Updated: Jan 4
In simple terms, yes, truth is a defence to defamation. This defence is also known as justification. However, the defence is not always straight forward.
To successfully defend a defamation claim, a defendant needs to show that the defamatory imputations complained about (as opposed to the published statements) are "substantially true".
What is the distinction between "statements" and "imputations"?
The distinction between published "statements" and the "imputations" that may arise is best seen in the following case example:
Newspaper articles were published about an architect who designed a building.
The statements were that:
the building leaked like a sieve; and
workers in the building had to bring plastic buckets to work to catch the dripping water.
The imputation which arose was that the architect was professionally negligent and incompetent.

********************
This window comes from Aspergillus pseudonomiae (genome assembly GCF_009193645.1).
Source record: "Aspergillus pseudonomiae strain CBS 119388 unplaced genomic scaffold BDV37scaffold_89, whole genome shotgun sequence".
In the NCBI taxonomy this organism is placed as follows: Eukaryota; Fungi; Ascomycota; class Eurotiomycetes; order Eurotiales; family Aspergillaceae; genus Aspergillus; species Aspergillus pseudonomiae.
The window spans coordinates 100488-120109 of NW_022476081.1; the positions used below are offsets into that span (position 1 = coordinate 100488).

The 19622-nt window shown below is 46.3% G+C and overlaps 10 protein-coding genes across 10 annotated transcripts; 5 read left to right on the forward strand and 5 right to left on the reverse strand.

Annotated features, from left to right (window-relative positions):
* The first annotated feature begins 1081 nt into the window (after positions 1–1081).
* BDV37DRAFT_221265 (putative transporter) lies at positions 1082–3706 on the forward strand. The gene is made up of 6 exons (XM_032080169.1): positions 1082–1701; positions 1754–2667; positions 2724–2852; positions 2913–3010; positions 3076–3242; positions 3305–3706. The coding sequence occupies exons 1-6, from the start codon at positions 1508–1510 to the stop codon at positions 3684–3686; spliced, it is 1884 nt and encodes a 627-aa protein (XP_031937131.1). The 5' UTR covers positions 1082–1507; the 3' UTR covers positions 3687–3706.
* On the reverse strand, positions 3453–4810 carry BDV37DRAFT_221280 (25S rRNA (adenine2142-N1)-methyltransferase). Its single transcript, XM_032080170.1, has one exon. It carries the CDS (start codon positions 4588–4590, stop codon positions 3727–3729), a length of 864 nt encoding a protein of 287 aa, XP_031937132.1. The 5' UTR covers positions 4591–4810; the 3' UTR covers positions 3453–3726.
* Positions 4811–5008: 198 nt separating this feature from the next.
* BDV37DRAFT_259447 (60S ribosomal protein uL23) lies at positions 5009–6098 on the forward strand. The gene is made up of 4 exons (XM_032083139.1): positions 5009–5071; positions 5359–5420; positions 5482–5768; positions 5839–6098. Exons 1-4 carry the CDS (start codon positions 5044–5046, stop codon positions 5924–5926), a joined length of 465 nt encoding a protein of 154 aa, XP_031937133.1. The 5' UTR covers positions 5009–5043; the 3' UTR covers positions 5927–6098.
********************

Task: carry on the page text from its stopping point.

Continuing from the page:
The court accepted that the building leaked. This meant that the statements were true.
However, the fact that these statements were true, did not necessarily mean (and it was not proved) that the imputations (about the architect being negligent and incompetent) were true.
Therefore, no defence was available and substantial damages were awarded.
So while "truth" is a defence to defamation, the truthfulness must be in the imputations that are said to arise, rather than in the statements that are made.
If you have any queries about whether you have a "truth" defence to a defamation claim, please contact our Defamation Law team.
John Sneddon, Partner: (07) 3307 4504
Kimberley Forman, Senior Associate: (07) 3307 4523